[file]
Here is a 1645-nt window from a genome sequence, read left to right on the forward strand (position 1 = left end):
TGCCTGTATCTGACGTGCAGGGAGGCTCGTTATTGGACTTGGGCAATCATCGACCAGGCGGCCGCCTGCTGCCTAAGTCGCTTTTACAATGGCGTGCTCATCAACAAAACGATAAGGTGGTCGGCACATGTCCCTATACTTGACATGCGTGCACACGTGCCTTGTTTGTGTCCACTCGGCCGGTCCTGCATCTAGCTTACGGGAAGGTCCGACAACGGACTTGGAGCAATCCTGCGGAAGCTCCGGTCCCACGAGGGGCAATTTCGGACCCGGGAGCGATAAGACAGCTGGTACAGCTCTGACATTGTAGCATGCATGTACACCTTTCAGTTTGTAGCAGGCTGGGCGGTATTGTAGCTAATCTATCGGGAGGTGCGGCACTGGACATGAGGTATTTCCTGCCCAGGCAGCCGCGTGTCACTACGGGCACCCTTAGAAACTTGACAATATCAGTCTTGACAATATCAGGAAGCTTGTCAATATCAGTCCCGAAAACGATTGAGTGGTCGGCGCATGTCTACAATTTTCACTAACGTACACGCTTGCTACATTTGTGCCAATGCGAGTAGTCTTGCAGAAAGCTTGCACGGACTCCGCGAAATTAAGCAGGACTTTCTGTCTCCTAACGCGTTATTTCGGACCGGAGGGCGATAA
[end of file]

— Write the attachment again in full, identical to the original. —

Here is a 1645-nt window from a genome sequence, read left to right on the forward strand (position 1 = left end):
TGCCTGTATCTGACGTGCAGGGAGGCTCGTTATTGGACTTGGGCAATCATCGACCAGGCGGCCGCCTGCTGCCTAAGTCGCTTTTACAATGGCGTGCTCATCAACAAAACGATAAGGTGGTCGGCACATGTCCCTATACTTGACATGCGTGCACACGTGCCTTGTTTGTGTCCACTCGGCCGGTCCTGCATCTAGCTTACGGGAAGGTCCGACAACGGACTTGGAGCAATCCTGCGGAAGCTCCGGTCCCACGAGGGGCAATTTCGGACCCGGGAGCGATAAGACAGCTGGTACAGCTCTGACATTGTAGCATGCATGTACACCTTTCAGTTTGTAGCAGGCTGGGCGGTATTGTAGCTAATCTATCGGGAGGTGCGGCACTGGACATGAGGTATTTCCTGCCCAGGCAGCCGCGTGTCACTACGGGCACCCTTAGAAACTTGACAATATCAGTCTTGACAATATCAGGAAGCTTGTCAATATCAGTCCCGAAAACGATTGAGTGGTCGGCGCATGTCTACAATTTTCACTAACGTACACGCTTGCTACATTTGTGCCAATGCGAGTAGTCTTGCAGAAAGCTTGCACGGACTCCGCGAAATTAAGCAGGACTTTCTGTCTCCTAACGCGTTATTTCGGACCGGAGGGCGATAA